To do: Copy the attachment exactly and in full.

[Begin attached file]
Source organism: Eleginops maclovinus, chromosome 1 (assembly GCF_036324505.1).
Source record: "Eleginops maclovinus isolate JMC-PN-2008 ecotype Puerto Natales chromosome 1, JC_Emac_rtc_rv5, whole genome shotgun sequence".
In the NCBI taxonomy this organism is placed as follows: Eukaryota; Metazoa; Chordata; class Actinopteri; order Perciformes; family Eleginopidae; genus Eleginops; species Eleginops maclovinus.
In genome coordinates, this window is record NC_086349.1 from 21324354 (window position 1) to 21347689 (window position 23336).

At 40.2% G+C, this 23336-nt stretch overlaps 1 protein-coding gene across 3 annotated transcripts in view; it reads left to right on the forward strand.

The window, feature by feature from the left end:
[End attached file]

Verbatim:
Source organism: Eleginops maclovinus, chromosome 1 (assembly GCF_036324505.1).
Source record: "Eleginops maclovinus isolate JMC-PN-2008 ecotype Puerto Natales chromosome 1, JC_Emac_rtc_rv5, whole genome shotgun sequence".
In the NCBI taxonomy this organism is placed as follows: Eukaryota; Metazoa; Chordata; class Actinopteri; order Perciformes; family Eleginopidae; genus Eleginops; species Eleginops maclovinus.
In genome coordinates, this window is record NC_086349.1 from 21324354 (window position 1) to 21347689 (window position 23336).

At 40.2% G+C, this 23336-nt stretch overlaps 1 protein-coding gene across 3 annotated transcripts in view; it reads left to right on the forward strand.

The window, feature by feature from the left end: